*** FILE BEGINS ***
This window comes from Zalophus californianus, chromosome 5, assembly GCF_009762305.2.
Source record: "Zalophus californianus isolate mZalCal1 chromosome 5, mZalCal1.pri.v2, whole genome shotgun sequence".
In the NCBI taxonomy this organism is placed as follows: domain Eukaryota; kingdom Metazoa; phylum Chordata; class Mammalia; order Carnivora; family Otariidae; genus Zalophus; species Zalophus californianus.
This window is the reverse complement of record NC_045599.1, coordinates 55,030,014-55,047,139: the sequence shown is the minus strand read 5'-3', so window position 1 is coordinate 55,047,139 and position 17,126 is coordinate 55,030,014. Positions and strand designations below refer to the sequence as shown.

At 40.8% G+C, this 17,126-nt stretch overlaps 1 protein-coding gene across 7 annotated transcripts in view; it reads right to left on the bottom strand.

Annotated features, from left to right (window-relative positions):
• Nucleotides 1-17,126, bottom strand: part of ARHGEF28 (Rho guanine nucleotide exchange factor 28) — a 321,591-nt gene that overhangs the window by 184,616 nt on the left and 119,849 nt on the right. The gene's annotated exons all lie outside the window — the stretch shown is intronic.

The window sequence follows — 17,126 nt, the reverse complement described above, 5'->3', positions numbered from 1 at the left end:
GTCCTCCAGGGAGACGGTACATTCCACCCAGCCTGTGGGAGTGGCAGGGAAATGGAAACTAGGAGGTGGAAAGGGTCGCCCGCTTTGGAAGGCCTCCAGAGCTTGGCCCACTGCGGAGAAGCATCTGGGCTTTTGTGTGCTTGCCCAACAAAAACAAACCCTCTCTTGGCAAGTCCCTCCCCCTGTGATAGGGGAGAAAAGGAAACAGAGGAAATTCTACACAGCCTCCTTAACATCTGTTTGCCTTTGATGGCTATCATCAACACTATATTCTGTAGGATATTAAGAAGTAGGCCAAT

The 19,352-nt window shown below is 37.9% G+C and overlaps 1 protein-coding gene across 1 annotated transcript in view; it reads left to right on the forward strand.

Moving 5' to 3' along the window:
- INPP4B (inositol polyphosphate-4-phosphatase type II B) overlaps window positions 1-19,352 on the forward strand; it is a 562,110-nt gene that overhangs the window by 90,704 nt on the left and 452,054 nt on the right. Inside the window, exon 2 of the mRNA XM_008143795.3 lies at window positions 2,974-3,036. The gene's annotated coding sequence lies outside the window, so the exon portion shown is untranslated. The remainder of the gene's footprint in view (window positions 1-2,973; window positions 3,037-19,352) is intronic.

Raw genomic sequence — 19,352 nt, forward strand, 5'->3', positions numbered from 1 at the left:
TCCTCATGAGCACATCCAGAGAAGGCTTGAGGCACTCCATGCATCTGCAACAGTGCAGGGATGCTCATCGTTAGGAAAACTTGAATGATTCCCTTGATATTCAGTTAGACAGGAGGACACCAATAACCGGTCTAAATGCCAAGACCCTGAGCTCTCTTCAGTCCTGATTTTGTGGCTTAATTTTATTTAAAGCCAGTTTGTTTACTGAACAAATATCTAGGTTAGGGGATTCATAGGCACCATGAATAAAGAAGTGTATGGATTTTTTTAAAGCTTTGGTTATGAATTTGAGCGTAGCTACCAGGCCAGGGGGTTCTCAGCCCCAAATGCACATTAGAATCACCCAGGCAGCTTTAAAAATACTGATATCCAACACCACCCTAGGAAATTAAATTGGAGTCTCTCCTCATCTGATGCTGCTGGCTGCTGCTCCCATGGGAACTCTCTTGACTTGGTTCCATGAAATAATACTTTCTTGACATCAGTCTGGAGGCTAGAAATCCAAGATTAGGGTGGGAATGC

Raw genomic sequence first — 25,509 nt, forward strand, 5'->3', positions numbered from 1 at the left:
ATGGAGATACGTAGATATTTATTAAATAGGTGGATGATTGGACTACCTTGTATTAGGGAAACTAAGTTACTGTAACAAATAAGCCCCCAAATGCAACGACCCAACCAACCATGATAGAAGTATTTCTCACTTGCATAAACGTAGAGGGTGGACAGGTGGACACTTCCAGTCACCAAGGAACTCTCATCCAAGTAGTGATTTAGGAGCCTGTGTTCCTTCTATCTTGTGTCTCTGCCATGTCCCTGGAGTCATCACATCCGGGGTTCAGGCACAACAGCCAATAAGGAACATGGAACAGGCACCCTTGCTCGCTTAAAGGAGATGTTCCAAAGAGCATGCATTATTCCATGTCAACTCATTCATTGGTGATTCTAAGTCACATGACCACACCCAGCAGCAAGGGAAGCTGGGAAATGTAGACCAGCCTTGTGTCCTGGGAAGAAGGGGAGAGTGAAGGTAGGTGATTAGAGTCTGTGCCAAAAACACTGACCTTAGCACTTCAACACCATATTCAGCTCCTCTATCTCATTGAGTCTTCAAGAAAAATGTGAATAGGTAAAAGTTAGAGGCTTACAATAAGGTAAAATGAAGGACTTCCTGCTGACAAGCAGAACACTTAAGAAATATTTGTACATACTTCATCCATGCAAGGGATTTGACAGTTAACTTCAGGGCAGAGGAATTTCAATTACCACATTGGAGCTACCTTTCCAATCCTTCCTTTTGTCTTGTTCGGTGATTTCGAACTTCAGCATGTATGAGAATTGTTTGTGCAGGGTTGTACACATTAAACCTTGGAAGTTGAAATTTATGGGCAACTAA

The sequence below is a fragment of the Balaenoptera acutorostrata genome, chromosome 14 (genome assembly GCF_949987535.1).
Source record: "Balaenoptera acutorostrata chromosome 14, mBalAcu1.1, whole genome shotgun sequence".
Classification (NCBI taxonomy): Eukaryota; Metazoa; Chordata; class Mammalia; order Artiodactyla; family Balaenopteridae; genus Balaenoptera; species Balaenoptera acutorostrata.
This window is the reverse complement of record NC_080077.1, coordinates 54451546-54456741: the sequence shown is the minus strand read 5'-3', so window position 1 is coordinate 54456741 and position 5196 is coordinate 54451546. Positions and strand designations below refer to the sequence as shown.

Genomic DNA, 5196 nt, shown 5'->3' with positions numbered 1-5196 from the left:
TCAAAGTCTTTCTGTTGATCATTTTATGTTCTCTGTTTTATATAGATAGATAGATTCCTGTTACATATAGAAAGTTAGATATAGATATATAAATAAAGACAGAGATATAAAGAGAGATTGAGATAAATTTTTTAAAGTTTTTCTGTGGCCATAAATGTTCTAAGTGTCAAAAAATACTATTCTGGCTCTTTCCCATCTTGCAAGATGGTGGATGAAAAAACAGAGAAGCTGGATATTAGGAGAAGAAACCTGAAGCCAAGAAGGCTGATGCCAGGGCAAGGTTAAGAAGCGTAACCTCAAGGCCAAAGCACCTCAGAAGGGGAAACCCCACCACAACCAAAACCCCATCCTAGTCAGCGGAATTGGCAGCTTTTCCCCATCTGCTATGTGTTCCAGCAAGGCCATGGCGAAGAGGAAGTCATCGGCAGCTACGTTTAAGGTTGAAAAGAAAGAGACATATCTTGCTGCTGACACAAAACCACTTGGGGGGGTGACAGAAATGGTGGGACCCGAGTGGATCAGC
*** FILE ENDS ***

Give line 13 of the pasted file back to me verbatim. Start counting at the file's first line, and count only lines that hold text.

Raw genomic sequence — 19,352 nt, forward strand, 5'->3', positions numbered from 1 at the left: